As a 3x winner of the OUSCI as well as a number of other events, you’ve won just about every event in the autocross/pro touring world. What are your plans for 2016?
Plans for 2016 remain as years past. Go to events and have FUN!! Seriously, the plans have somewhat changed due to a lack of travel support from Lingenfelter to the west coast. That being said, it only affects west coast events early in the year. We will run as many events in the Optima series as I can get to east of the Mississippi, but will venture over that river for COTA. Plans are to run NCM, Road America and COTA. We may add Charlotte and NOLA. We also, obviously, plan on returning to LasVegas for SEMA and the 2016 OUSCI as the returning Champion. Good-Guys plans are to run Columbus, potentially DesMoines, Bowling Green and the finale in Scottsdale. We will also be running the Midwest Muscle Car Challenge and the Holley LS Fest. On top of all of that my kiddo, the aspiring race car driver, Nathan and I will be running a host of SCCA events and others in a newly acquired C5 Z06 for him to gain experience, training and knowledge in the world of high performance driving and car set up.
You have a lot of deep relationships in the industry, one of which is with JCG Restoration. How did you and Cris meet and come to work so closely together over the years?
Cris and I met at the Motorstate Muscle Car Challenge in either 2011 or 2012. Do not really remember at this point which one, but I met him through mutual friends Karl Dunn and Guy Ankeny. All three of them were at that particular event. Shortly after that event and SEMA of that year, we started a dialogue about coming out west to do some personal driving instruction for himself and Karl, but that quickly evolved into doing car set-up and analysis for JCG vehicles and doing more driving instruction for other JCG prepared entities like the Rozelles and a few others.
What do you like about working with Cris and his team at JCG Restoration?
Well, besides the obvious trips to So Cal and its awesome climate (especially during our winter months 🙂 ) it has been a blast working with and developing new innovations for the JCG platforms. It has also been a lot of fun working with Jake, Karl and Cris in the driver development program. All of us have been working together with common goals in mind and up to this point it has been going quite well.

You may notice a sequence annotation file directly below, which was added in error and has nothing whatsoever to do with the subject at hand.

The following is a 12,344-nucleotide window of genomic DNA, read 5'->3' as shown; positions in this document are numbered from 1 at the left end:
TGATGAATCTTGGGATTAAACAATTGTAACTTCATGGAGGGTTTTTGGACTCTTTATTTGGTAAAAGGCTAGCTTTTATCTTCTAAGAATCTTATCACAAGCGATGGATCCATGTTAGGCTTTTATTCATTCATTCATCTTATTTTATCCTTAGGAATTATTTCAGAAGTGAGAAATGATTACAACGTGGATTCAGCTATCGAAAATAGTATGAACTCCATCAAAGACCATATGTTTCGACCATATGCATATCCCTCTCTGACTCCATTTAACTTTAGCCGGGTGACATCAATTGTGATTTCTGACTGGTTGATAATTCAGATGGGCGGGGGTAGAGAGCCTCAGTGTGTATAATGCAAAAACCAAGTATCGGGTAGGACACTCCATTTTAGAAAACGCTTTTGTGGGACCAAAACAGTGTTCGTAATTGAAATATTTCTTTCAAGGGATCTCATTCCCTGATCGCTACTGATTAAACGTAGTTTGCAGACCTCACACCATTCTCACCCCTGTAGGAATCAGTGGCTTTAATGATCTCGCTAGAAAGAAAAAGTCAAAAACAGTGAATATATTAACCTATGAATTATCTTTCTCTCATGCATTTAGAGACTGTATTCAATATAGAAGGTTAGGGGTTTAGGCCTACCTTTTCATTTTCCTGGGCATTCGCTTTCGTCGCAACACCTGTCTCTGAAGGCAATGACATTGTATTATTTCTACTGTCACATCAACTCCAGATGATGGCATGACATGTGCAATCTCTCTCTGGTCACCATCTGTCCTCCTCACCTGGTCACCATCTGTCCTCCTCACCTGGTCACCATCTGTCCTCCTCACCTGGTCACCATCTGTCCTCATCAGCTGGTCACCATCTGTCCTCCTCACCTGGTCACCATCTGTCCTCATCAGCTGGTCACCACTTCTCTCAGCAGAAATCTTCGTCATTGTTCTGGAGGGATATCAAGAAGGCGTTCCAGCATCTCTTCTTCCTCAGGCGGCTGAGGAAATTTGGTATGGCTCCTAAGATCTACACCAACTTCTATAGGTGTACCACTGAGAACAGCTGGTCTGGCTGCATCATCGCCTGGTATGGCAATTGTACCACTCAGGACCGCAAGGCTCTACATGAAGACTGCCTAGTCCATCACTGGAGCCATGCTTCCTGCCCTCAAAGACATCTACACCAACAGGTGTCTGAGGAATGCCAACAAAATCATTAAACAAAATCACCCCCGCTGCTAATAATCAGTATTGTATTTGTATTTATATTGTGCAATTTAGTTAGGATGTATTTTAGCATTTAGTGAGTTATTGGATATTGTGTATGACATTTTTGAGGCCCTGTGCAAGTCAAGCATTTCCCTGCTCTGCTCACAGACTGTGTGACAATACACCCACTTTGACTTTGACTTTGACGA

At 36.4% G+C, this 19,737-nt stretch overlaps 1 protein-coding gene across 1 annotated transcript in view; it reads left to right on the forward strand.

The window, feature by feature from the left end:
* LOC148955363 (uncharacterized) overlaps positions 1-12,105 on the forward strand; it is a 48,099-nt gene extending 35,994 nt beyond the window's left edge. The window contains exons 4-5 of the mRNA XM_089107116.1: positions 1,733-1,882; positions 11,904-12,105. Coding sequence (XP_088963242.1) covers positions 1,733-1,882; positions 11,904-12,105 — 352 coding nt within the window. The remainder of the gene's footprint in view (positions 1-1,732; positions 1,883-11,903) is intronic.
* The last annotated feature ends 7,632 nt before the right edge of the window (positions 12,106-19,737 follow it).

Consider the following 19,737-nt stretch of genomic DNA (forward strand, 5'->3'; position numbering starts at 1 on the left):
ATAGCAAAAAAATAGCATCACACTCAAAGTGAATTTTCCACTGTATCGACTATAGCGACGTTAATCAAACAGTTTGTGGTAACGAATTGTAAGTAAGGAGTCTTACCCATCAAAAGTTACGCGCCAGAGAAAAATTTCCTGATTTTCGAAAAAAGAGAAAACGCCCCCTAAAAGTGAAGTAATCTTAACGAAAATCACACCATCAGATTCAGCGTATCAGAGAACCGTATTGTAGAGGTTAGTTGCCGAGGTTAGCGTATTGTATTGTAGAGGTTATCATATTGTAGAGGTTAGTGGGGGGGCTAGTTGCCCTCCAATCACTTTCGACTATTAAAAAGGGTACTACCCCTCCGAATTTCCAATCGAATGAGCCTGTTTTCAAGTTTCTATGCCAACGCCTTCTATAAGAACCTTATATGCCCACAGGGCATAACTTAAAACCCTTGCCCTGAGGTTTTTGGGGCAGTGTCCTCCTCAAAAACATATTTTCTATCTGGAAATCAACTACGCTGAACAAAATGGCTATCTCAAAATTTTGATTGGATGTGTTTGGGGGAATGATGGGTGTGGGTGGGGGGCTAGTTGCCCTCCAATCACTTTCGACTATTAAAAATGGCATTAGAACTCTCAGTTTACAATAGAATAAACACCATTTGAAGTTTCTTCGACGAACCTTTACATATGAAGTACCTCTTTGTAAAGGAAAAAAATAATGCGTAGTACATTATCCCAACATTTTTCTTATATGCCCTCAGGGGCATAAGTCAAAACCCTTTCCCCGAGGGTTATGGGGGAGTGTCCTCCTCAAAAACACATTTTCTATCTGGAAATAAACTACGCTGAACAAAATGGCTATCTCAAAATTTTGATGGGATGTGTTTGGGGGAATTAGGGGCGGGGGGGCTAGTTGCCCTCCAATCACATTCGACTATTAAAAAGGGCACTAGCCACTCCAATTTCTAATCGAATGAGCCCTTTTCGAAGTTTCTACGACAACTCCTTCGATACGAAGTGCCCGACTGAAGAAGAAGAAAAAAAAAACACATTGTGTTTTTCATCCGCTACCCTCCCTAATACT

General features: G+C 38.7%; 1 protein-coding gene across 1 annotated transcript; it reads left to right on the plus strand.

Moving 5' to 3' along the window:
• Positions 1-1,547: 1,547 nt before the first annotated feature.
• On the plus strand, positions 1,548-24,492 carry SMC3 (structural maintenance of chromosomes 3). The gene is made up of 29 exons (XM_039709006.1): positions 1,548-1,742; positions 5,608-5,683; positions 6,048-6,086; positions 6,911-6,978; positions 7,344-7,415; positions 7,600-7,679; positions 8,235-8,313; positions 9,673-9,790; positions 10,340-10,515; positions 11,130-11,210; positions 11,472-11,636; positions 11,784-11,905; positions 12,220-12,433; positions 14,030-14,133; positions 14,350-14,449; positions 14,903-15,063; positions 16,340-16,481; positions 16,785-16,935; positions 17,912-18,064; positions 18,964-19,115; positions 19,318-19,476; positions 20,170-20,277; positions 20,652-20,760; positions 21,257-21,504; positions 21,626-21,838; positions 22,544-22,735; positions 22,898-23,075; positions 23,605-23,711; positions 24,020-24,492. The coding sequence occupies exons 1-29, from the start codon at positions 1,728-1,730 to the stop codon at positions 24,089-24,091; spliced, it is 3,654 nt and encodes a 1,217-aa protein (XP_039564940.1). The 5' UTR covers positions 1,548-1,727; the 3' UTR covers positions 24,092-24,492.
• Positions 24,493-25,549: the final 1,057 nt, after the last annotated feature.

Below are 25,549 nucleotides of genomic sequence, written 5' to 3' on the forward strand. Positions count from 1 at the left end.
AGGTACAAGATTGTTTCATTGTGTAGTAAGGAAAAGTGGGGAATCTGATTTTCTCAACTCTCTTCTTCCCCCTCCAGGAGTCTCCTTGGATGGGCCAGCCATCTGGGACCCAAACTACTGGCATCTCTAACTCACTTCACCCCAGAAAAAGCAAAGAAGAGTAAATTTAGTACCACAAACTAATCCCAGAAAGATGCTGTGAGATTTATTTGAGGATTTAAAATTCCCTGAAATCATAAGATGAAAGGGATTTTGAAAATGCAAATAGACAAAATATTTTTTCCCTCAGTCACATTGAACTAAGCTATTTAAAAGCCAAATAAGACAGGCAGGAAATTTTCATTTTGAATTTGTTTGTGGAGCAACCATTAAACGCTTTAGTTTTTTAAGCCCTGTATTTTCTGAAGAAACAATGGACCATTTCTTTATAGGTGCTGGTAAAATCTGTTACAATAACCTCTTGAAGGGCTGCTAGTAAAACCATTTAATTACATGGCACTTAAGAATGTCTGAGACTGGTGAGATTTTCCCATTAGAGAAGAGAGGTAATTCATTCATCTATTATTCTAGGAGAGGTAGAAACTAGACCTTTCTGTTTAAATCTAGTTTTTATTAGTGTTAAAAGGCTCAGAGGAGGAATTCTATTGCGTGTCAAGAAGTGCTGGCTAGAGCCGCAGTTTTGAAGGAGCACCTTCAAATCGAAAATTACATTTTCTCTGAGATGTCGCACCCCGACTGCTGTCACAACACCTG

You come out to the west coast a couple of times a year to drive different vehicles for Cris. What are you guys typically working on?
Typically when we’re doing development stuff we are working on chassis systems, balance of the platform in regards to handling, brake system bias, shock valving evolution, engine program development, remainder of driveline components and final gearing and lastly and most importantly the utmost in durability.
Are these new products or is it a continuation of previous testing?
Both. There are a lot of existing JCG components that we continue to work with as well as some tried and true components from his existing long time vendors. JCG is always evolving and working on new innovations for current projects and future products. Rapid prototyping and implementation is what JCG shines best at. If there is a need, it is happening quickly. Necessity is certainly the mother of invention at JCG, and most of the time rather than buying a product, JCG is creating their own solution.
How do you benefit from getting behind the wheel and helping someone like Cris develop new suspension systems?
How do I benefit?? Well, besides the fact that I just like driving cars fast and flirting with the friction circle, working with Cris in addition to others in the industry allows us to develop parts and systems not only for my personal cars but for the masses as well. Parts that will handle the rigors of racing and competition. Parts that make a difference in performance. Parts that are capable of elevating other’s projects and are capable of getting them to the next level.
Cris is implementing a Corvette program at JCG largely revolving around the C5 and C6 platform. As an authority on Corvette performance, what does your involvement entail?
My involvement in his C5 and C6 Corvette program involves several things. Consultation of new products, suggesting new trends and components to explore manufacturing our way. Testing and evaluating these new components in the environment they are intended for and the evolution into a finished product.
Cris has suggested the development of the C5 and C6 foundation is applicable to other pro touring applications. How so?
The C5 and C6 platforms were very ahead of their time, and to this point, timeless. The C7 architecture still remains over 90% true to a ’97 Corvette, the first C5. The Geometry is sound and just works. Others have centered their chassis systems around these platforms as well. From a driving perspective, whatever car you are dealing with may not be a C5, C6 or C7 Corvette, but the more you make the car drive like one typically the better the car is going to perform.